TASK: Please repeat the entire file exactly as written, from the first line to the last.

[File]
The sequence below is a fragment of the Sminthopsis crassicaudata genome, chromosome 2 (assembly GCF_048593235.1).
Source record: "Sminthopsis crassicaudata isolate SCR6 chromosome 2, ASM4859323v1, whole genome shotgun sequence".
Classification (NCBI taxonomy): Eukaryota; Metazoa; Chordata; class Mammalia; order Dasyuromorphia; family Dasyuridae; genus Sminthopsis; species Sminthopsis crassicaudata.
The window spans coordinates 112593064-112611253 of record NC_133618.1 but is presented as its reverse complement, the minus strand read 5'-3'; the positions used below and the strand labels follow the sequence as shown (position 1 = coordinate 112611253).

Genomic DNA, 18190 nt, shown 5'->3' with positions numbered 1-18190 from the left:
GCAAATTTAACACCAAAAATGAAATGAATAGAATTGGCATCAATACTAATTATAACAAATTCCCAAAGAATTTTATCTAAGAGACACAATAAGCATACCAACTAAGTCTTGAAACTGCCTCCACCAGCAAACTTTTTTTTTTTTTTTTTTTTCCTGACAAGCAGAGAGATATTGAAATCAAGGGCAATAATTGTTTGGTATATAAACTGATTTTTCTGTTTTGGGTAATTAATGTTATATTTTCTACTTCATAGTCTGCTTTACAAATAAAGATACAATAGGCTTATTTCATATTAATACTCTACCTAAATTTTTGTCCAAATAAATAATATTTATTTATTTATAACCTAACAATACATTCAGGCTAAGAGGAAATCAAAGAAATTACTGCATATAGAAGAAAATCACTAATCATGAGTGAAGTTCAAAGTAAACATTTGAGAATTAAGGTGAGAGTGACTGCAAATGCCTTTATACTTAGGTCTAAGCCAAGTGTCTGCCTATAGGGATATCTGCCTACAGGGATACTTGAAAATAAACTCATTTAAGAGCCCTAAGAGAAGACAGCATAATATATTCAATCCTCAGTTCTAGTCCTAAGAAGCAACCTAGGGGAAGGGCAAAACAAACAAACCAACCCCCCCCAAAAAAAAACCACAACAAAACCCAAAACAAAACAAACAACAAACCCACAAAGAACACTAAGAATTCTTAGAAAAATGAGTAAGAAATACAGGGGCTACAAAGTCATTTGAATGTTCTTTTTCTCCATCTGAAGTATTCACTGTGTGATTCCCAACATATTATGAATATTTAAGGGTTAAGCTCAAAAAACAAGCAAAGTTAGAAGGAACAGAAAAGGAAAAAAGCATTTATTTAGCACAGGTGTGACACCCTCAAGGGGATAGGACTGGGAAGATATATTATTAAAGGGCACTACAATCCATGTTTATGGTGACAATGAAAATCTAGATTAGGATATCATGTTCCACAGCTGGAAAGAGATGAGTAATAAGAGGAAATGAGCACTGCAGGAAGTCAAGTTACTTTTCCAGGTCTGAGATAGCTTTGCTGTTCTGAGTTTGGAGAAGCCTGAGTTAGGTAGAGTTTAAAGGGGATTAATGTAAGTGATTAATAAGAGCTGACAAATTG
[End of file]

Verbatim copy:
The sequence below is a fragment of the Sminthopsis crassicaudata genome, chromosome 2 (assembly GCF_048593235.1).
Source record: "Sminthopsis crassicaudata isolate SCR6 chromosome 2, ASM4859323v1, whole genome shotgun sequence".
Classification (NCBI taxonomy): Eukaryota; Metazoa; Chordata; class Mammalia; order Dasyuromorphia; family Dasyuridae; genus Sminthopsis; species Sminthopsis crassicaudata.
The window spans coordinates 112593064-112611253 of record NC_133618.1 but is presented as its reverse complement, the minus strand read 5'-3'; the positions used below and the strand labels follow the sequence as shown (position 1 = coordinate 112611253).

Genomic DNA, 18190 nt, shown 5'->3' with positions numbered 1-18190 from the left:
GCAAATTTAACACCAAAAATGAAATGAATAGAATTGGCATCAATACTAATTATAACAAATTCCCAAAGAATTTTATCTAAGAGACACAATAAGCATACCAACTAAGTCTTGAAACTGCCTCCACCAGCAAACTTTTTTTTTTTTTTTTTTTTCCTGACAAGCAGAGAGATATTGAAATCAAGGGCAATAATTGTTTGGTATATAAACTGATTTTTCTGTTTTGGGTAATTAATGTTATATTTTCTACTTCATAGTCTGCTTTACAAATAAAGATACAATAGGCTTATTTCATATTAATACTCTACCTAAATTTTTGTCCAAATAAATAATATTTATTTATTTATAACCTAACAATACATTCAGGCTAAGAGGAAATCAAAGAAATTACTGCATATAGAAGAAAATCACTAATCATGAGTGAAGTTCAAAGTAAACATTTGAGAATTAAGGTGAGAGTGACTGCAAATGCCTTTATACTTAGGTCTAAGCCAAGTGTCTGCCTATAGGGATATCTGCCTACAGGGATACTTGAAAATAAACTCATTTAAGAGCCCTAAGAGAAGACAGCATAATATATTCAATCCTCAGTTCTAGTCCTAAGAAGCAACCTAGGGGAAGGGCAAAACAAACAAACCAACCCCCCCCAAAAAAAAACCACAACAAAACCCAAAACAAAACAAACAACAAACCCACAAAGAACACTAAGAATTCTTAGAAAAATGAGTAAGAAATACAGGGGCTACAAAGTCATTTGAATGTTCTTTTTCTCCATCTGAAGTATTCACTGTGTGATTCCCAACATATTATGAATATTTAAGGGTTAAGCTCAAAAAACAAGCAAAGTTAGAAGGAACAGAAAAGGAAAAAAGCATTTATTTAGCACAGGTGTGACACCCTCAAGGGGATAGGACTGGGAAGATATATTATTAAAGGGCACTACAATCCATGTTTATGGTGACAATGAAAATCTAGATTAGGATATCATGTTCCACAGCTGGAAAGAGATGAGTAATAAGAGGAAATGAGCACTGCAGGAAGTCAAGTTACTTTTCCAGGTCTGAGATAGCTTTGCTGTTCTGAGTTTGGAGAAGCCTGAGTTAGGTAGAGTTTAAAGGGGATTAATGTAAGTGATTAATAAGAGCTGACAAATTG